Prominent Democratic mayors in Georgia on Thursday pledged to challenge Gov. Brian Kemp’s executive order barring local mask mandates, with Mayor Keisha Lance Bottoms of Atlanta defiantly declaring, “I am not afraid of the city being sued.”
On Wednesday, Kemp banned localities from ordering people to wear masks in public to stop the spread of coronavirus. Mayors across the state hit back at Kemp and accused him of playing politics during a pandemic.
From the coastal city of Savannah to the county that holds the University of Georgia to the state capital, local officials have ordered Georgia residents to mask up while in public as cases continue to rise.
“It’s my belief that the city of Atlanta still has the appropriate standing to mandate masks,” Bottoms said at a news conference on Thursday. “Especially as it relates to buildings and places that we own and operate.”
Mayor Van Johnson of Savannah told MSNBC on Thursday that he was “flabbergasted” by Kemp’s order.
“On one hand we’re fighting Covid. On the other hand we’re fighting our governor,” Johnson said. “Our hands should be totally and unequivocally working to fight this virus, but unfortunately, for whatever reason, our governor has chosen and continuously chosen to make a public health emergency into some type of political issue.”
Johnson vowed to continue to provide masks in his city and wrote on Twitter that Kemp “does not give a damn” about his constituents. Savannah’s mask mandate went into effect on July 1.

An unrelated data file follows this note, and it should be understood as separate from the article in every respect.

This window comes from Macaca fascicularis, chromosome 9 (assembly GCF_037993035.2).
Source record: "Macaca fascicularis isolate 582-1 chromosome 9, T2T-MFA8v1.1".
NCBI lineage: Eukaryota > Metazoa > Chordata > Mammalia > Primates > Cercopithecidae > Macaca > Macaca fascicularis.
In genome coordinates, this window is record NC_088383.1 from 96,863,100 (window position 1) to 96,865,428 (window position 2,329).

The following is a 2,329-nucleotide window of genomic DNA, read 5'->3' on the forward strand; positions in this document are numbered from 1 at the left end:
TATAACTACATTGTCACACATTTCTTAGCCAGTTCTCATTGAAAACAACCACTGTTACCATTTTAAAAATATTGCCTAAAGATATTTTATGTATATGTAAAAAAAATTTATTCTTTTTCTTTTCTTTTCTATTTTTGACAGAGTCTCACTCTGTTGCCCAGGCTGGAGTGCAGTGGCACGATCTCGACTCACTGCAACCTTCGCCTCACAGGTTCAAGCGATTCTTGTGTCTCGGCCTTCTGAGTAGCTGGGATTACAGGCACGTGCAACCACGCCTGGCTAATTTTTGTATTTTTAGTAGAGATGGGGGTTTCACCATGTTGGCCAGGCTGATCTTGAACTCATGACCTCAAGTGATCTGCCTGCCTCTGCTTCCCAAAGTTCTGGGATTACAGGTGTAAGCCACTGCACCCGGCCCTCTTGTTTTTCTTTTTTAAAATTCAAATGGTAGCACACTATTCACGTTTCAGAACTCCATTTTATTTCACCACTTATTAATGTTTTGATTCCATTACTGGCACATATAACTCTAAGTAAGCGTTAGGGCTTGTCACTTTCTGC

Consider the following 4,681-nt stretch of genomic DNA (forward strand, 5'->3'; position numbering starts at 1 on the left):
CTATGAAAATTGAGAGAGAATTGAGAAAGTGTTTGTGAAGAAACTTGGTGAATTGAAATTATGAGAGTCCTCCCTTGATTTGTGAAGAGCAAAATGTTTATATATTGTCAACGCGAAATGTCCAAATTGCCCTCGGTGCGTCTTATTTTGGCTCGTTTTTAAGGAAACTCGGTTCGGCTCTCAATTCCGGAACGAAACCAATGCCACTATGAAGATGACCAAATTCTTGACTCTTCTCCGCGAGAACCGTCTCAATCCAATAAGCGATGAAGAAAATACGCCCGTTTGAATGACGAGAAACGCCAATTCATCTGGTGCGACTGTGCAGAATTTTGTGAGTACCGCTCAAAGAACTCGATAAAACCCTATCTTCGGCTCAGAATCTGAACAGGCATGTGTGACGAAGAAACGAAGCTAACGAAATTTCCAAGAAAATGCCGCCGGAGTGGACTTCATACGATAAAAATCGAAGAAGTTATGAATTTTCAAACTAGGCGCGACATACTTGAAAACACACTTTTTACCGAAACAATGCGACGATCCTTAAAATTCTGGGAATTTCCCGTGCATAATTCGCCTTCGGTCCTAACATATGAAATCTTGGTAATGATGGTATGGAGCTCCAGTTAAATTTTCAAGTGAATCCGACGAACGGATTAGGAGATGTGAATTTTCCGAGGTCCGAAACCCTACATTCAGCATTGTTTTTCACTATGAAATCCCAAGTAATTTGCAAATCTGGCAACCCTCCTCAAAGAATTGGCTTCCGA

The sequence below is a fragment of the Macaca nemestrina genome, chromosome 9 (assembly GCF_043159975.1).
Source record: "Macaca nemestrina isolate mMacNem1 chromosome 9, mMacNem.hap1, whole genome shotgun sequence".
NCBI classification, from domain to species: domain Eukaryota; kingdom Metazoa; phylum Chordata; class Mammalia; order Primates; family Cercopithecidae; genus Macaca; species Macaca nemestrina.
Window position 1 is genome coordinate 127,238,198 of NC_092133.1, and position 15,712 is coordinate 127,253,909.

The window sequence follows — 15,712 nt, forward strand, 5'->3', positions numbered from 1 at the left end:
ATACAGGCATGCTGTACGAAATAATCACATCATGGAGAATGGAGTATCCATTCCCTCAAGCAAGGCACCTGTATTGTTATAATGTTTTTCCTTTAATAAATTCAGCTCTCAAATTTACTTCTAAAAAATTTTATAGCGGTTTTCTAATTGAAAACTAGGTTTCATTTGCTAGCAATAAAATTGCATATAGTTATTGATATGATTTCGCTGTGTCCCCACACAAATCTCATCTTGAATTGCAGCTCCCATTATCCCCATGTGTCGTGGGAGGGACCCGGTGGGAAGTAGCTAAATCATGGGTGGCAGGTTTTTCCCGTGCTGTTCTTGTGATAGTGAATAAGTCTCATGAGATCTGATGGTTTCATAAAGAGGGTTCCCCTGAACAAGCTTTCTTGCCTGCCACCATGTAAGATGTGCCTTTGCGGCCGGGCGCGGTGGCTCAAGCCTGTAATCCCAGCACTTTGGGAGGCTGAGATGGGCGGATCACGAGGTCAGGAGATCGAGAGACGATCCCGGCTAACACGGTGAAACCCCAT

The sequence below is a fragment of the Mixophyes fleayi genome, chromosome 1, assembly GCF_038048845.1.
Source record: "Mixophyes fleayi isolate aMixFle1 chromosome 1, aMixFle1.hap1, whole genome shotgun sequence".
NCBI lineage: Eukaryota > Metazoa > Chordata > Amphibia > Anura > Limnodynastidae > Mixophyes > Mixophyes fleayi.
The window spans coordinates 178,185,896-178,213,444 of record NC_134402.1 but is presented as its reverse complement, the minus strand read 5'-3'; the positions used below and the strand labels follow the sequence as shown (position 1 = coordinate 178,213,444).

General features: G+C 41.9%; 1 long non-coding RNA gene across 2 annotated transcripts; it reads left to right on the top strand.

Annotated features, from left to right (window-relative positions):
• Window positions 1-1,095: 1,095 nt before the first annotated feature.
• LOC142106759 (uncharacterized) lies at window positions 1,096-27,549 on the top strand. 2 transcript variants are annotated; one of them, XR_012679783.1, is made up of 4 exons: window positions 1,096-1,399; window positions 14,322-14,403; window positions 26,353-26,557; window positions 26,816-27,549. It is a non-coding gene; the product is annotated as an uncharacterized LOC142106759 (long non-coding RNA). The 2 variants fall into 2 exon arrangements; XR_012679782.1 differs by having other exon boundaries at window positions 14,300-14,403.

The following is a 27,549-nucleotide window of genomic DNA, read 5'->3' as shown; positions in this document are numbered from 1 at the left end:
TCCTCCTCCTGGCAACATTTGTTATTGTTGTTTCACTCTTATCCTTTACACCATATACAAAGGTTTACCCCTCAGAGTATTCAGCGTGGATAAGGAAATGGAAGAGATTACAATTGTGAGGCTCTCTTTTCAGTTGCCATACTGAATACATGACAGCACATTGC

In Athens-Clarke County, Mayor Kelly Girtz also blasted the governor’s executive order, which voided the county’s ordinance that required masks to be worn in public.
“We wanted science to lead us,” Girtz told CNN, adding that he had been in contact with other mayors and that he believed the local mask orders would stand.
“In Texas, in Alabama, you’ve got Republican governors understanding that the science has got to lead the way,” Girtz said. “Even if there were some reluctance earlier in this bizarre national environment that we’ve been in, at the end of the day we need to protect the health of the people who live here.”
White House press secretary Kayleigh McEnany said it was the role of local governments to dictate mask policies and said the president was not considering a nationwide mandate.
“We leave it to localities to make the decisions with regard to face coverings,“ McEnany said at a Thursday press briefing.
Republicans across the South are challenging mask mandates and claiming they infringe on personal freedoms.
Louisiana’s attorney general, Jeff Landry, released an official statement this week arguing that Gov. John Bel Edwards’ statewide mask mandate was unconstitutional. In Florida, a Republican state legislator is suing localities on the grounds that their mask mandates violate the state’s constitution.
A similar conflict surrounding Kemp flared up in the spring, when he drew criticism from both Republicans and Democrats for trying to reopen the state’s economy. While Kemp opposes mask mandates, he is publicly urging Georgians to wear masks voluntarily.
Georgia has recorded 3,091 coronavirus deaths and 127,834 cases as of Thursday, according to The COVID Tracking Project.
“It has nothing to do with politics,“ Johnson, the mayor of Savannah, told CNN on Thursday afternoon. “It‘s about protecting our folks.“